Pining for Pig Farmers

The economic hardship of one farm family, if they are our neighbors, affects us more painfully than pages of statistics on the decline of the farm population.  Wendell Berry

 

Today, as I read about the price of pork, and how we’ll be experiencing a world-wide shortage (less so in the USA) I feel sad.  I don’t feel bad about the prices rising, or even  a shortage, if there is one.  I feel bad because I know that there are farmers who won’t be farmers soon.

Yes, I realize that most pig farmers are corporations.  That of the 73,150  pork farms in the United States, about 20 percent of these account for about 90 percent of revenue. And many of the corporations that will lose $45 for each pig they sell will just write it off on their balance sheet. And I know that 4% of pork farms that produce over 5000 pigs per year, and that the current growth of CAFOs (Concentrated Animal Feeding Operations)  is considered one of the most influential factors to the disappearance of family farming.

But I also know that 70% of pork farms produce 100 or less pigs per year.  And I figure that after this year, that figure will go down to 60% or perhaps 50% but that won’t make the news.  And instead of making money for 5-6 months of work,  families raising 100 pigs are losing $4500.  A corporation has the cash to hang in there and wait.  A family that relies on yearly income can’t.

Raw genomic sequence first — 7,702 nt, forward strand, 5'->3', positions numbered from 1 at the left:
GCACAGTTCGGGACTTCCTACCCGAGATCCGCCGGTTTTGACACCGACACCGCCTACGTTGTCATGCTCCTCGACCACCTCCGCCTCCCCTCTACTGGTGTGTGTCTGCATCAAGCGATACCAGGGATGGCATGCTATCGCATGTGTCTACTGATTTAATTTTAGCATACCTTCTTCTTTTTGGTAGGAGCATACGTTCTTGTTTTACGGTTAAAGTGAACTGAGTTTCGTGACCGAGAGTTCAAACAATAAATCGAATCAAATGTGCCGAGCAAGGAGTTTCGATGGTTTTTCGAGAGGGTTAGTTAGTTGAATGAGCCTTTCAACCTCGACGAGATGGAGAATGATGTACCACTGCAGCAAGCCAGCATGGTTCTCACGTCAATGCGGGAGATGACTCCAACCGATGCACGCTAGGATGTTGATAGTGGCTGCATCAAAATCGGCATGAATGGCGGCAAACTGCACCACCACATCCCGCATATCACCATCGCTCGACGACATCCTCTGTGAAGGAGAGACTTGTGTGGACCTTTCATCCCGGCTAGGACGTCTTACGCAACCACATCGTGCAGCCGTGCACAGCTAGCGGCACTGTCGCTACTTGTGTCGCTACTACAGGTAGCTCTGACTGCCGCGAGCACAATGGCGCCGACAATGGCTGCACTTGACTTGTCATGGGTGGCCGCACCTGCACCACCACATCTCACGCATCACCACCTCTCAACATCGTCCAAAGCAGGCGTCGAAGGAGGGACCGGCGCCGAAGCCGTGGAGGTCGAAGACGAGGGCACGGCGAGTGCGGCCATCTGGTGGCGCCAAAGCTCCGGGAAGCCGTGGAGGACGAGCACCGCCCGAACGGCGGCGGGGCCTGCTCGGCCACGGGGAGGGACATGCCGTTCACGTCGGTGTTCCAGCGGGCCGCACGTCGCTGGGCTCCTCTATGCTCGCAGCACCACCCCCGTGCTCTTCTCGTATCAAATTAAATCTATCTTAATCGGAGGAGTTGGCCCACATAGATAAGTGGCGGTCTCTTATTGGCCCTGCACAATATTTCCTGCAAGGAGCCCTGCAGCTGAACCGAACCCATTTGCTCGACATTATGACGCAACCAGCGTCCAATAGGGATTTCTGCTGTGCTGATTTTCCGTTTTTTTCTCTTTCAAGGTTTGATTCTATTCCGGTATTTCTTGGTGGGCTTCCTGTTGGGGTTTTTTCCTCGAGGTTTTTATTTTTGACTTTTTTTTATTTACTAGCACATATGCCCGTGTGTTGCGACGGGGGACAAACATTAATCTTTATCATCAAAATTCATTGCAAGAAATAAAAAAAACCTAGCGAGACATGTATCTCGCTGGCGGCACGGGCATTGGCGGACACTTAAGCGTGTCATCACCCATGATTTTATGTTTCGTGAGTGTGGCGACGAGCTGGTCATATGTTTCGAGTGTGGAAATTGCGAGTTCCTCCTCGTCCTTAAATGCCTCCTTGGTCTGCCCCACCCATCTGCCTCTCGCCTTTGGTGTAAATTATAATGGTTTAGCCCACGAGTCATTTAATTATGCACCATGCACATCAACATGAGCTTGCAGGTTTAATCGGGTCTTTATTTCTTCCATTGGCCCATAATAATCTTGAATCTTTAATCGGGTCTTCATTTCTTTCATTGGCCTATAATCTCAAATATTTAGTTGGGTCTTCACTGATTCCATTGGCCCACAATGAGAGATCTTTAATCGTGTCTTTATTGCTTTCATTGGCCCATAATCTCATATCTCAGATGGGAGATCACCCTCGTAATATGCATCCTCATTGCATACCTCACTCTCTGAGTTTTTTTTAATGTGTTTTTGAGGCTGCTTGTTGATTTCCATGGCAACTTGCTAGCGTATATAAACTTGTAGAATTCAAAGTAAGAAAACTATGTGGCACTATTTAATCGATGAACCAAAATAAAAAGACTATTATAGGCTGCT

The other reason I’m feeling bad is because I know there are a lot of people out there who could really use a pork roast, or a pound of bacon.  And I also know that there are now 50,000 pig farmers who would really like to at least break even on the pigs they grew over the last half year.  I’m certain that  Smithfield Foods is hardly interested in how many pig farmers go out of business this year, and perhaps prefer that more would, consolidating their choke hold on the industry.

But as I wrote many years ago, about dairy farmers in New England, every farmer we lose today is a farmer we’ll grieve the loss of tomorrow.  And while I don’t personally know any pig farmers, I’m grieving that loss today.

So I’m hearing the jokes from newscasters about this, and the lamenting about the BLT that some restaurant may not be able to sell, and I’m adding my voice.  Here is to the farmers who don’t find the news too funny, and here is to the families who are worried about how they’ll swing another rise in food prices this winter, never mind eat a BLT in a restaurant for lunch.

About Kathy McMahon

Kathy McMahon Psy.D. is a clinical psychologist who is internationally known for her writing about the psychological impacts of Peak Oil, climate change, and economic collapse. She's written for Honda Motors, and has been featured in American Prospect, Greenpeace International, the Vancouver Sun, Freakonomics, Itulip, Ecoshock Radio, and Peak Moments Television.

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